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June 26, 2008


Filed under: Composts — webmaster @ 6:28 pm

  Friedrich Nietzsche (1844-1900) gained notoriety during the late 20th century for his views on compassion and the role of his œbermensch hierarchy in modern society.  As an author, Nietzsche is very accessible.  His 1882 book The Gay Science (politically correct translation being The Joyous Wisdom) is a relatively easy read and contains Nietzsche’s first reference to God is dead. 

In 1883, Nietzsche wrote his self-proclaimed best work, Thus Spoke Zarathustra, which reveals his view of compassion.  Nietzsche’s opinion is that pity is a self-indulgence of the weak and he asserts that where society distinguishes between love and pity, Christianity does not.  Zarathustra (or Zoroaster) is an ancient Iranian prophet and founder of Zoroastrianism, the national religion of the Sassanid Empire of Persia (226-651 CE).  A somewhat mythical figure (his existence is estimated to be between 10000 BCE and 1000 BCE), he was possibly the first Gnostic to utilize ‘revealed’ scripture (i.e. his own revelations).  In Nietzsche’s book, Zarathustra is driven to rise above the final sin of pity.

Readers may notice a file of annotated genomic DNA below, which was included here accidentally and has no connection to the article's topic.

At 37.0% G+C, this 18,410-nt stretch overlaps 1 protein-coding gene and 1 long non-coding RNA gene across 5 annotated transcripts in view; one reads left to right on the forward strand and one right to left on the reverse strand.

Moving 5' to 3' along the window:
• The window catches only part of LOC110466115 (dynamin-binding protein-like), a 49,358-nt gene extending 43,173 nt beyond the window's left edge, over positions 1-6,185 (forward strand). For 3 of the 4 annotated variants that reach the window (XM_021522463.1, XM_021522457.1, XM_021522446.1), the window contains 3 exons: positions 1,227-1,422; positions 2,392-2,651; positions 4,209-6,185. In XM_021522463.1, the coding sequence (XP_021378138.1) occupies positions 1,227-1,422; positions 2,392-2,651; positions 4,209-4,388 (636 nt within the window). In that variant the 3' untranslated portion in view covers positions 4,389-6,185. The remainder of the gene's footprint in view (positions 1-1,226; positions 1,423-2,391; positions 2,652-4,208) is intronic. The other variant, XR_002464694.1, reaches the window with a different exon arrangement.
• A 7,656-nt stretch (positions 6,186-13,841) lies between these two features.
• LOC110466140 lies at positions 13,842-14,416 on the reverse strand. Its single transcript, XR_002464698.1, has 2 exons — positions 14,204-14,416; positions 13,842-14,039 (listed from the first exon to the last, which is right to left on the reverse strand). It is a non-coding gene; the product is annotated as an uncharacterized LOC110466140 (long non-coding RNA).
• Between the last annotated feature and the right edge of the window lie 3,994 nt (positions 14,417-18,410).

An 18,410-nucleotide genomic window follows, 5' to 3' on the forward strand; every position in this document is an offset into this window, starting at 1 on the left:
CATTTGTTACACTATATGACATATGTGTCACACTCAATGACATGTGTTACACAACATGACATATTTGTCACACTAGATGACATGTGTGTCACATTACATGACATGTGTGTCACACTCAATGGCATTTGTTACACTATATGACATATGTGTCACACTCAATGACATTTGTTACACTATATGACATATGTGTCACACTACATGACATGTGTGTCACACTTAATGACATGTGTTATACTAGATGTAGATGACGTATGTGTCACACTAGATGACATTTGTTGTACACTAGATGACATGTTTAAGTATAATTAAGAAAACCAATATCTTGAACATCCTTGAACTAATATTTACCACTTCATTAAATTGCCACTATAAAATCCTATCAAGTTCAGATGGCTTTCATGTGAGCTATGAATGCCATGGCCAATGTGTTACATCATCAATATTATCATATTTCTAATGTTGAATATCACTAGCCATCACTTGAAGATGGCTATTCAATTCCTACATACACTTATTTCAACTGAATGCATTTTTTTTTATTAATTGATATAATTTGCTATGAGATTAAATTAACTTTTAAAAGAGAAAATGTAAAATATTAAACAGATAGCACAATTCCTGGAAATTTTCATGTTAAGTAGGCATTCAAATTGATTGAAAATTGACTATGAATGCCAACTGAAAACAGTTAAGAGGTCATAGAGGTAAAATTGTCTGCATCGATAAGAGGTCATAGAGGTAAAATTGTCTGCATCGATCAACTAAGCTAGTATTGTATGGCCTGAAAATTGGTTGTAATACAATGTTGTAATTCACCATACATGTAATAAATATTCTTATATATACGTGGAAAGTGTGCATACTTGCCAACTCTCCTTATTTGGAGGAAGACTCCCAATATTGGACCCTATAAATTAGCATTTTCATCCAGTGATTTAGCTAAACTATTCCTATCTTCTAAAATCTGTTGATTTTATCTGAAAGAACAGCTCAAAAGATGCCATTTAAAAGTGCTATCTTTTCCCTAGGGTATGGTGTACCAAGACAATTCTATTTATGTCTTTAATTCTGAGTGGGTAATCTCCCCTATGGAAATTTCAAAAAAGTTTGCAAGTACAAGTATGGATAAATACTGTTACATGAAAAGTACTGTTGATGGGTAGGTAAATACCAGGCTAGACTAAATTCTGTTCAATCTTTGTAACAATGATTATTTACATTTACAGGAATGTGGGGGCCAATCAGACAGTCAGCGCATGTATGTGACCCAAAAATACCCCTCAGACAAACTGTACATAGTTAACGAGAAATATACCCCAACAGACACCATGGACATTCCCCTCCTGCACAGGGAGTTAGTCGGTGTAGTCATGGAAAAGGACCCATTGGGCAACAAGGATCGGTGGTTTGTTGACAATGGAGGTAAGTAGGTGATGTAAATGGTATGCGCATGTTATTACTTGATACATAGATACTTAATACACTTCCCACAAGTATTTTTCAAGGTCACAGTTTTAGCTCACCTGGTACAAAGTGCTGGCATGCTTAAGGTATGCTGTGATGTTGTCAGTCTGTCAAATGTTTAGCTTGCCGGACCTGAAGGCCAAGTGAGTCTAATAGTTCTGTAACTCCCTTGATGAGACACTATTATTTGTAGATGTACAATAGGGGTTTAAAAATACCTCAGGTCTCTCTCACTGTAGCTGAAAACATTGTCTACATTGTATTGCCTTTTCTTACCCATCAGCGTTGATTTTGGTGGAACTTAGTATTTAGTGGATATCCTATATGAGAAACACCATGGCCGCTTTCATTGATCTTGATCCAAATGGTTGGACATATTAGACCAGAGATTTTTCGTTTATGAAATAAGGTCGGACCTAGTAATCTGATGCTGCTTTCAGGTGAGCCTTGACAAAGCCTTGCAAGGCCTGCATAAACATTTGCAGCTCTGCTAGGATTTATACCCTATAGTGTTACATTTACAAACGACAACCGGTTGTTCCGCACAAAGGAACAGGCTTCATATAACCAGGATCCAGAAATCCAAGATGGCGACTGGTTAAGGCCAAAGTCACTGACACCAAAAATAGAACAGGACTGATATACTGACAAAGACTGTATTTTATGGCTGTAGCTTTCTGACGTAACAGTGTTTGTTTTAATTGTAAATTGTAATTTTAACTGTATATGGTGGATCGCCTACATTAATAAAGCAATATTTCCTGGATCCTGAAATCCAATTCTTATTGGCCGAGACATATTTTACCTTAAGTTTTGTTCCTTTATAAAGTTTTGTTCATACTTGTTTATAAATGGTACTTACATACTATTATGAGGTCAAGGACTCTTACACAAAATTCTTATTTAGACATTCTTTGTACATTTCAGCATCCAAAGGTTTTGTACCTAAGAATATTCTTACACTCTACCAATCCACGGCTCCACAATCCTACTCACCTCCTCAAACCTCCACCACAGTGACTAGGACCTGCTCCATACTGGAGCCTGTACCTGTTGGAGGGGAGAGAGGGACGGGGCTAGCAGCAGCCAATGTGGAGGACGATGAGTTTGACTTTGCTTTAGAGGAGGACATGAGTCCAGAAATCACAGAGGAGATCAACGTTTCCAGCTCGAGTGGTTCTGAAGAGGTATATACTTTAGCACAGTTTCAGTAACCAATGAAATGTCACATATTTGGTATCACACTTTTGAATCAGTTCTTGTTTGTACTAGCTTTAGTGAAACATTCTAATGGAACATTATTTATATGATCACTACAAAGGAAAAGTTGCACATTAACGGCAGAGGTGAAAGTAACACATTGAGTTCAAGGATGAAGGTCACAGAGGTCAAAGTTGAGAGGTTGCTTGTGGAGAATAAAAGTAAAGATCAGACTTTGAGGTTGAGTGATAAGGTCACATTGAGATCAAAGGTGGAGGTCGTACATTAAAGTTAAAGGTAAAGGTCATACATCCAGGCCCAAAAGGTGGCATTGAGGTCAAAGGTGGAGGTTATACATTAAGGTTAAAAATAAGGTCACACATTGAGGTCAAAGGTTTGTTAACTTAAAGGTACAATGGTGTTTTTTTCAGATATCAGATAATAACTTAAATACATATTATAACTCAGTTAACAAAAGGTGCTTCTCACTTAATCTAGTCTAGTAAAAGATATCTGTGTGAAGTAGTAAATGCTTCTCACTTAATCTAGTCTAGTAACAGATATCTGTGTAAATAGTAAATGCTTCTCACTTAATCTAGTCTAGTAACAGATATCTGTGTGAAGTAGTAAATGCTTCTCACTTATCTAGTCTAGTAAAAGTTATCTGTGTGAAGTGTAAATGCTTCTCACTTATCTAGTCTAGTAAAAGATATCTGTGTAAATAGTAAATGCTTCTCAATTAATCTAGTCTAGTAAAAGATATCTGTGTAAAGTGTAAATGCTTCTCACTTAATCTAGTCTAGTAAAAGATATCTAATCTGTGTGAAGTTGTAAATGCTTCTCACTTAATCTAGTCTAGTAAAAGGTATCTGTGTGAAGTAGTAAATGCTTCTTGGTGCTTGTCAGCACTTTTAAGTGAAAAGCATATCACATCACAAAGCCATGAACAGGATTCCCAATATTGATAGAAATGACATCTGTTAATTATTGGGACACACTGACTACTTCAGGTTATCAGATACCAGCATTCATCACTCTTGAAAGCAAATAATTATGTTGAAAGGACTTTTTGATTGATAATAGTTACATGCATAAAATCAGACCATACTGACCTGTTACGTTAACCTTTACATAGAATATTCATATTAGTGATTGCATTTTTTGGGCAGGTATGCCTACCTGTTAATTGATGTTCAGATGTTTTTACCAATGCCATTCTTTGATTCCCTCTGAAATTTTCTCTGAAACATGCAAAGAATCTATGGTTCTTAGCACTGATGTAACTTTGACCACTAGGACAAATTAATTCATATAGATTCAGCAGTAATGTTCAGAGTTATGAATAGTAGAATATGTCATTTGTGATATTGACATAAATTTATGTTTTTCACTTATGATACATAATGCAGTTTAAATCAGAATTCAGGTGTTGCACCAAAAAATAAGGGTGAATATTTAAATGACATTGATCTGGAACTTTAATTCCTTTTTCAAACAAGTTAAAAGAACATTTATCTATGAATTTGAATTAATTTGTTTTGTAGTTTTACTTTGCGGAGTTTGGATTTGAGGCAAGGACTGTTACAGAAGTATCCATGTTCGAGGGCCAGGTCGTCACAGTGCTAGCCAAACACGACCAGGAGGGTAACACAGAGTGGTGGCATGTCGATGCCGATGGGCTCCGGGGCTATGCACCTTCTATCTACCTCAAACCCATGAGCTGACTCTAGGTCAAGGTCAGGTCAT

Nietzsche’s middle period writings are most practical and, although not joyous, he seems hopeful and cautiously skeptical.  The œbermensch or Super Human is a standard which great men are born to achieve and it is this theme of constant self-examination and reverence-for-self that became the center of his life’s work.  Nietzsche despised the weak and felt that concepts such as the meek shall inherit the earth were excuses to do and achieve nothing.  His opinion of nihilism is somewhat confusing as he feels that it is bad for humanity yet necessary and good for the few higher men to rise above and create new suns (sources of value).

Nietzsche may be the most misquoted philosopher of all time.  In spite of his well documented displeasure with German society and a very vocal campaign against anti-Semitism, the Nazi party chose him as their philosophic inspiration.  His famous quote ‘God is dead’ is an over-simplification of his view on the importance of a self-centered existence and is less of a declaration than a comment regarding the liberating effect of independence.  His written displeasure of Richard Wagner downplayed his overwhelming commitment to music and art.  (The musical work Also Sprach Zarathustra by Richard Strauss – later used in Kubrick’s 2001: A Space Odyssey – was inspired by Nietzsche.)  A misogynistic introvert, but somewhat less extreme later in life, his writings regarding women are horribly insulting, usually requiring a Henny-Youngman-style rim shot to salvage their awkward delivery.

Although his general philosophy discourages democracy, Nietzsche’s writings on personal self-development (knowledge, creativity, the arts) set standards and goals which many feel a progressive and democratic society can support.

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